Until February 19, the Musée d'Arts in Nantes devotes an exhibition to the influence Charlie Chaplin had on the artists of his time, from Léger to Chagall, from Calder to Magritte.
In 1914, Charlie Chaplin invented a character of a poetic tramp, a mischievous tramp, dressed in a frock coat too small, pants too short, wearing a bowler hat, and decked out with a flexible rod. This silhouette become recognizable among all is that of the Tramp, sonly one name in English. In France and some other countries, he was nicknamed Charlot. And, for a long time, confusion existed between the character and his inventor, his interpreter. It was said then that we were going to see a “Charlot film”.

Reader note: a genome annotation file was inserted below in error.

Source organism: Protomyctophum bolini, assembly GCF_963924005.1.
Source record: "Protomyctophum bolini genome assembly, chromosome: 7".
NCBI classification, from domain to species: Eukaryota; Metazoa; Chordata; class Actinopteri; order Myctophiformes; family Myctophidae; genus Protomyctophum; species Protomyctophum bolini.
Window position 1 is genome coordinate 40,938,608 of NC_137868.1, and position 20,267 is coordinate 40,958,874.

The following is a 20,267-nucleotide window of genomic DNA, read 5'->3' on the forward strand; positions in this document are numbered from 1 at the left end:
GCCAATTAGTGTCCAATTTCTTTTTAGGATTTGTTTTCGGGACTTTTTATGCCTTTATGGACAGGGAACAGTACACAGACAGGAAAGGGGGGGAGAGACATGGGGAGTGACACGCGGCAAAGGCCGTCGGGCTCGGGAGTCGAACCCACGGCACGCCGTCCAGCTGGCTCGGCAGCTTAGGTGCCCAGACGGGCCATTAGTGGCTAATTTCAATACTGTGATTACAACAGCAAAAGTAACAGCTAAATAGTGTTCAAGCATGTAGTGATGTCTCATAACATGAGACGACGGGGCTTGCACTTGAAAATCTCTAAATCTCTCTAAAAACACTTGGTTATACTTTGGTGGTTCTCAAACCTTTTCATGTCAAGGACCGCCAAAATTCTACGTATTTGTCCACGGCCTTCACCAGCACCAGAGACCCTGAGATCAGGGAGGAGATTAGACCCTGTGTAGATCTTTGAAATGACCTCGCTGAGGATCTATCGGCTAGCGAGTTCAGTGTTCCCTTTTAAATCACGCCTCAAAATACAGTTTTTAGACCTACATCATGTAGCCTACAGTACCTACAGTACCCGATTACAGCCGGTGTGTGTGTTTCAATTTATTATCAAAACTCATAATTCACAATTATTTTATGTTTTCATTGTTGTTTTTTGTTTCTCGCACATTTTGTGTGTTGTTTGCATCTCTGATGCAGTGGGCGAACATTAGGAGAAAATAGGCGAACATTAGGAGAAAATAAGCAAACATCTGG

The character was universal. He amused the children, encouraged the adults to see the poor man's humanity, and inspired the artists. This is the meaning of the exhibition proposed until February 19, 2020 the Museum of Arts of Nantes. Under the title Charlie Chaplin in the eye of the avant-gardes, some two hundred signed works of the greatest of the early twentieth century reflect as a distorted reflection of Chaplin's films.
The idea of this amazing combination came to the curator of the heritage of the Nantes art museum, Catherine Lebossé during a previous exhibition dedicated to Fernand Léger. It was in 2014. Two years of work were then needed to bring together paintings, posters and sculptures signed by the greatest, such as Fernand Léger, Marc Chagall, Alexandre Calder and René Magritte. They come from ten different countries and belong to forty-four collectors or institutions.
Charlie Chaplin in the eye of the foremen
until February 3, 2020 at the Musée d'arts de Nantes
until November 19 in Nantes at the Cinématographe